Now that you better understand what beer is and where (and who) it comes from, it is interesting to learn more about how beer shaped the growth of the United States of America. Ambitious Brew is the story of beer in America: from the early days of the German Beer Gardens in the mid-1800’s to the rise to dominance of American Adjunct Lager beer and brewing prowess by 1900, to the dark days of Prohibition, and afterward; Maureen unveils the people and events that shaped this country. This book has long been one of my favorites, it helped me understand that people are the key – that behind every great beer are great people who often overcame great struggles to make it so. 

By Maureen Ogle,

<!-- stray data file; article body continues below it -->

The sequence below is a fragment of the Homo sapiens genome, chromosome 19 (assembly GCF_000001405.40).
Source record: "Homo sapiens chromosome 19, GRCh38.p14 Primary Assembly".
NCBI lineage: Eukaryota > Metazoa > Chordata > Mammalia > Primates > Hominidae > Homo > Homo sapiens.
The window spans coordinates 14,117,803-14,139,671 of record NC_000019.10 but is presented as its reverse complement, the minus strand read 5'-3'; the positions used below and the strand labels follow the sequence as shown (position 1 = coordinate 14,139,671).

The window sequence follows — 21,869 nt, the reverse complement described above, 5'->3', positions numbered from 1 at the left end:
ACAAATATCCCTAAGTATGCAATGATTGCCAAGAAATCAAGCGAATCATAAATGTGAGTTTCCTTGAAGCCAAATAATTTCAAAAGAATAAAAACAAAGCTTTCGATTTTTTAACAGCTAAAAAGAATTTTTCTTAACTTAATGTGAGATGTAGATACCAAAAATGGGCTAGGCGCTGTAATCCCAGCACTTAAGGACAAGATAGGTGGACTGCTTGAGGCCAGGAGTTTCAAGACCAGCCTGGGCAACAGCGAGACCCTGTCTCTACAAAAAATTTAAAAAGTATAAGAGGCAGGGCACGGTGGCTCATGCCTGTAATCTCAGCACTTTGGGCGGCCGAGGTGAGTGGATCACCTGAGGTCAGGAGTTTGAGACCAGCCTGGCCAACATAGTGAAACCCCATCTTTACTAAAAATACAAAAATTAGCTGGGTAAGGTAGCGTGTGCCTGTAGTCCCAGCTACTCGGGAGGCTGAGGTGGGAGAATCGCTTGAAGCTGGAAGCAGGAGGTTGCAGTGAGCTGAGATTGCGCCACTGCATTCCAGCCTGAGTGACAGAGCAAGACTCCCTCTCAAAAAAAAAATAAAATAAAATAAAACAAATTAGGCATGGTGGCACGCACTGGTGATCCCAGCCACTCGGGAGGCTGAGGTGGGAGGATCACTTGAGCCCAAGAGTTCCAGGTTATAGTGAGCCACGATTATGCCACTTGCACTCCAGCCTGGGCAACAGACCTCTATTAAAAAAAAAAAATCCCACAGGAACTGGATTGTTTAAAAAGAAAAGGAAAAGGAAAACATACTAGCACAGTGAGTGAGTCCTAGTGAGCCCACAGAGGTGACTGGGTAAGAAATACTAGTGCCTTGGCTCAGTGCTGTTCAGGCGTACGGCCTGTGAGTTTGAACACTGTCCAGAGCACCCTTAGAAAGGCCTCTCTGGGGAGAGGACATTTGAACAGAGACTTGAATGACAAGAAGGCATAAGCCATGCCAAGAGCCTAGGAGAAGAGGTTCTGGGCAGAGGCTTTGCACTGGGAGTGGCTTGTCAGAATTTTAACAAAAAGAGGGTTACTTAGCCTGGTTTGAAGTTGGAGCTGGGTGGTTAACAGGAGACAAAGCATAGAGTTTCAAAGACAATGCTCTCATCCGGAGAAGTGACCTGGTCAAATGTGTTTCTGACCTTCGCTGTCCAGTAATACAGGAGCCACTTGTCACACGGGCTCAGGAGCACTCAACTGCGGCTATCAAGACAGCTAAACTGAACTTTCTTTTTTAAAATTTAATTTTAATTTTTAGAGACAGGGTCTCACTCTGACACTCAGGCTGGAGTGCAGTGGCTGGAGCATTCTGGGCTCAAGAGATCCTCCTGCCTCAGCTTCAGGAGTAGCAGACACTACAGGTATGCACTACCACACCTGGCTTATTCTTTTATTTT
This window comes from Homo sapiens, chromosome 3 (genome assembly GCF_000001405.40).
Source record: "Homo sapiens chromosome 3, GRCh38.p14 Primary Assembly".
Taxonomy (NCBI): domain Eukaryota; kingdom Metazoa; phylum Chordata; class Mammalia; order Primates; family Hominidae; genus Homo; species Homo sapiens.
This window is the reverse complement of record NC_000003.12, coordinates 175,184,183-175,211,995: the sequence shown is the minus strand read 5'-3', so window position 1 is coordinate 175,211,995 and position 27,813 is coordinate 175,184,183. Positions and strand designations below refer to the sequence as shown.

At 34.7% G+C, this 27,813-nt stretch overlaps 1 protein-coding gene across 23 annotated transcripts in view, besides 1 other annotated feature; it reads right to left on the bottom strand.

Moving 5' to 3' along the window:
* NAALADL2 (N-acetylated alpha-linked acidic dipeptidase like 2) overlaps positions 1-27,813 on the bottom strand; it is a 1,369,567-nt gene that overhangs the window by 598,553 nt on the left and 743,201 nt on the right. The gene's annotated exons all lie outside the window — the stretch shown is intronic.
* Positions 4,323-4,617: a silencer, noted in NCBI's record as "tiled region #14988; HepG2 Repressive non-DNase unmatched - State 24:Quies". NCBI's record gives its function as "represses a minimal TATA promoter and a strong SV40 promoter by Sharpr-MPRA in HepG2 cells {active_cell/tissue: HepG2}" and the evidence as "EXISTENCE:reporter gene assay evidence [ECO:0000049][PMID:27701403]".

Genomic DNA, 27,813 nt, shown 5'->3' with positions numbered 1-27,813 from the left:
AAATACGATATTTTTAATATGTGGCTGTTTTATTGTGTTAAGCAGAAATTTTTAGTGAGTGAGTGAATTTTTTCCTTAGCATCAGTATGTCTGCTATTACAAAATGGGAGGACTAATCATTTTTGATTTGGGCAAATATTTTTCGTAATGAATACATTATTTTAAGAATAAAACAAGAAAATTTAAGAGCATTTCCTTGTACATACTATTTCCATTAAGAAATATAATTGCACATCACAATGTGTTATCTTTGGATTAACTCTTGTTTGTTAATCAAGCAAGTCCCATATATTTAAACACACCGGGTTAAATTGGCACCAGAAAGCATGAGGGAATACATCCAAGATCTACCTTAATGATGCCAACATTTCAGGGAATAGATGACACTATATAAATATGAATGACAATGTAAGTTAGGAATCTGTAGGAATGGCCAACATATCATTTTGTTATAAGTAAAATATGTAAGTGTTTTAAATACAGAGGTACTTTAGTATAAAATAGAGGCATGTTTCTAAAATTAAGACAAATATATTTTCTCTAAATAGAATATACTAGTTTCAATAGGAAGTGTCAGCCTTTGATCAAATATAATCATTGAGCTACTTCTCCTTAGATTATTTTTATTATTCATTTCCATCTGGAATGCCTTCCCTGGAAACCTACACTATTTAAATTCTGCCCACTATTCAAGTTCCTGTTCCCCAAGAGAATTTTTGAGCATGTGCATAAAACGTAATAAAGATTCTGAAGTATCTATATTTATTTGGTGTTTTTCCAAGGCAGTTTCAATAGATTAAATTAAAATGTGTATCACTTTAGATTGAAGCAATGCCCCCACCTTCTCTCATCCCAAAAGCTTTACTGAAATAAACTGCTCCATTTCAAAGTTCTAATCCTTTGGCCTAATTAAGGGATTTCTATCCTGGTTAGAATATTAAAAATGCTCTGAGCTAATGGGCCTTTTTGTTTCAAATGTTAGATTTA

Why should I read it?

1 author picked Ambitious Brew as one of their favorite books, and they share why you should read it.

What is this book about?

In the first-ever history of American beer, Maureen Ogle tells its epic story, from the immigrants who invented it to the upstart microbrewers who revived it.  Beer might seem as American as baseball, but that has not always been true: Rum and whiskey were the drinks of choice in the 1840s, with only a few breweries making heavy, yeasty English ale. When a wave of German immigrants arrived in the middle of the nineteenth century, they promptly set about re-creating the pleasures of the biergartens they had left behind.

 Just fifty years later, the American-style lager beer they invented was…


Book cover of Historical Brewing Techniques: The Lost Art of Farmhouse Brewing

John J. Palmer Why did I love this book?